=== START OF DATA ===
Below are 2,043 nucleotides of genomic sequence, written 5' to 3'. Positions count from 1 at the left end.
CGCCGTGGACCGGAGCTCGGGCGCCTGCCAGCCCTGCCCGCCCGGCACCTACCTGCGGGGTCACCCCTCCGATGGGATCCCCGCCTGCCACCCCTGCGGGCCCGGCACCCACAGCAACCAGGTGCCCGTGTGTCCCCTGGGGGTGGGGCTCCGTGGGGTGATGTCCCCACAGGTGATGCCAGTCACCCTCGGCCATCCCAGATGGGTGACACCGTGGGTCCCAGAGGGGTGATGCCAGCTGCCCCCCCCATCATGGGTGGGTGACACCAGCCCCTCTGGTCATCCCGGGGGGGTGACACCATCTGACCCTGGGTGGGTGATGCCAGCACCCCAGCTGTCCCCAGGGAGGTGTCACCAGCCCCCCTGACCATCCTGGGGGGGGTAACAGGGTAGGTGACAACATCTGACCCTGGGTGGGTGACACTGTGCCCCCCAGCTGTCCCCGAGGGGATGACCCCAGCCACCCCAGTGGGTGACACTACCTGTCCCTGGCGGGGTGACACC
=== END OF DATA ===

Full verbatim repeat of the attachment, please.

Below are 2,043 nucleotides of genomic sequence, written 5' to 3'. Positions count from 1 at the left end.
CGCCGTGGACCGGAGCTCGGGCGCCTGCCAGCCCTGCCCGCCCGGCACCTACCTGCGGGGTCACCCCTCCGATGGGATCCCCGCCTGCCACCCCTGCGGGCCCGGCACCCACAGCAACCAGGTGCCCGTGTGTCCCCTGGGGGTGGGGCTCCGTGGGGTGATGTCCCCACAGGTGATGCCAGTCACCCTCGGCCATCCCAGATGGGTGACACCGTGGGTCCCAGAGGGGTGATGCCAGCTGCCCCCCCCATCATGGGTGGGTGACACCAGCCCCTCTGGTCATCCCGGGGGGGTGACACCATCTGACCCTGGGTGGGTGATGCCAGCACCCCAGCTGTCCCCAGGGAGGTGTCACCAGCCCCCCTGACCATCCTGGGGGGGGTAACAGGGTAGGTGACAACATCTGACCCTGGGTGGGTGACACTGTGCCCCCCAGCTGTCCCCGAGGGGATGACCCCAGCCACCCCAGTGGGTGACACTACCTGTCCCTGGCGGGGTGACACC